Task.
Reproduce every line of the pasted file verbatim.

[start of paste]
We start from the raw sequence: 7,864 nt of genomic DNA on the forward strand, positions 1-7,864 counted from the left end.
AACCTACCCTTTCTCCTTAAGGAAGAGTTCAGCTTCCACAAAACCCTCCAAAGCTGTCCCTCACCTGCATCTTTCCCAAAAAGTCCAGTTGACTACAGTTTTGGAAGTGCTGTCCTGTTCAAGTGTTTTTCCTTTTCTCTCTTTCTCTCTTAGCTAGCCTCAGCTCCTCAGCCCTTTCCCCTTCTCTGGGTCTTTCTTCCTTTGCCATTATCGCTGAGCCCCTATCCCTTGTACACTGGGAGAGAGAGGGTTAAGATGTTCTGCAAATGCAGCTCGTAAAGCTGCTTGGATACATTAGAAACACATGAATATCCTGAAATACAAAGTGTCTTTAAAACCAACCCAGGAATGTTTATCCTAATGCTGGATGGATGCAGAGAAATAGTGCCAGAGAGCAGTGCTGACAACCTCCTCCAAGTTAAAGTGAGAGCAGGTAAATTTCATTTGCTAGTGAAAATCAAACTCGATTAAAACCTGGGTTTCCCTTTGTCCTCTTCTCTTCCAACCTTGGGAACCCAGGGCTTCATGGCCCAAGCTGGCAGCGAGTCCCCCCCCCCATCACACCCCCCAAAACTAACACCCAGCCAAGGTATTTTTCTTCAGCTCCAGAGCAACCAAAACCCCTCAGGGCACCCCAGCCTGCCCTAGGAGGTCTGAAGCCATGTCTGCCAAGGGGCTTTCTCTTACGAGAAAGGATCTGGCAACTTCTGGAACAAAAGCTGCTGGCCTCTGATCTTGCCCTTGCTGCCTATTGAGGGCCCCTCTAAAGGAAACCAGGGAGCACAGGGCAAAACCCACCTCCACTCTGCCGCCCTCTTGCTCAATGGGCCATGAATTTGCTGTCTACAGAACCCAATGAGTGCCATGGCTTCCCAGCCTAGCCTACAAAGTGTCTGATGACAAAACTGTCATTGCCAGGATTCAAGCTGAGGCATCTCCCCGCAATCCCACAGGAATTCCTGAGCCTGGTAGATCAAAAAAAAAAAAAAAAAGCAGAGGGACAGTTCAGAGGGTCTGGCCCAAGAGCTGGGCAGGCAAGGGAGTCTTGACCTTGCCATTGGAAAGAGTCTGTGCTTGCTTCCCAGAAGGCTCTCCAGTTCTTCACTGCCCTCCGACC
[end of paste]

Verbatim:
We start from the raw sequence: 7,864 nt of genomic DNA on the forward strand, positions 1-7,864 counted from the left end.
AACCTACCCTTTCTCCTTAAGGAAGAGTTCAGCTTCCACAAAACCCTCCAAAGCTGTCCCTCACCTGCATCTTTCCCAAAAAGTCCAGTTGACTACAGTTTTGGAAGTGCTGTCCTGTTCAAGTGTTTTTCCTTTTCTCTCTTTCTCTCTTAGCTAGCCTCAGCTCCTCAGCCCTTTCCCCTTCTCTGGGTCTTTCTTCCTTTGCCATTATCGCTGAGCCCCTATCCCTTGTACACTGGGAGAGAGAGGGTTAAGATGTTCTGCAAATGCAGCTCGTAAAGCTGCTTGGATACATTAGAAACACATGAATATCCTGAAATACAAAGTGTCTTTAAAACCAACCCAGGAATGTTTATCCTAATGCTGGATGGATGCAGAGAAATAGTGCCAGAGAGCAGTGCTGACAACCTCCTCCAAGTTAAAGTGAGAGCAGGTAAATTTCATTTGCTAGTGAAAATCAAACTCGATTAAAACCTGGGTTTCCCTTTGTCCTCTTCTCTTCCAACCTTGGGAACCCAGGGCTTCATGGCCCAAGCTGGCAGCGAGTCCCCCCCCCCATCACACCCCCCAAAACTAACACCCAGCCAAGGTATTTTTCTTCAGCTCCAGAGCAACCAAAACCCCTCAGGGCACCCCAGCCTGCCCTAGGAGGTCTGAAGCCATGTCTGCCAAGGGGCTTTCTCTTACGAGAAAGGATCTGGCAACTTCTGGAACAAAAGCTGCTGGCCTCTGATCTTGCCCTTGCTGCCTATTGAGGGCCCCTCTAAAGGAAACCAGGGAGCACAGGGCAAAACCCACCTCCACTCTGCCGCCCTCTTGCTCAATGGGCCATGAATTTGCTGTCTACAGAACCCAATGAGTGCCATGGCTTCCCAGCCTAGCCTACAAAGTGTCTGATGACAAAACTGTCATTGCCAGGATTCAAGCTGAGGCATCTCCCCGCAATCCCACAGGAATTCCTGAGCCTGGTAGATCAAAAAAAAAAAAAAAAAGCAGAGGGACAGTTCAGAGGGTCTGGCCCAAGAGCTGGGCAGGCAAGGGAGTCTTGACCTTGCCATTGGAAAGAGTCTGTGCTTGCTTCCCAGAAGGCTCTCCAGTTCTTCACTGCCCTCCGACC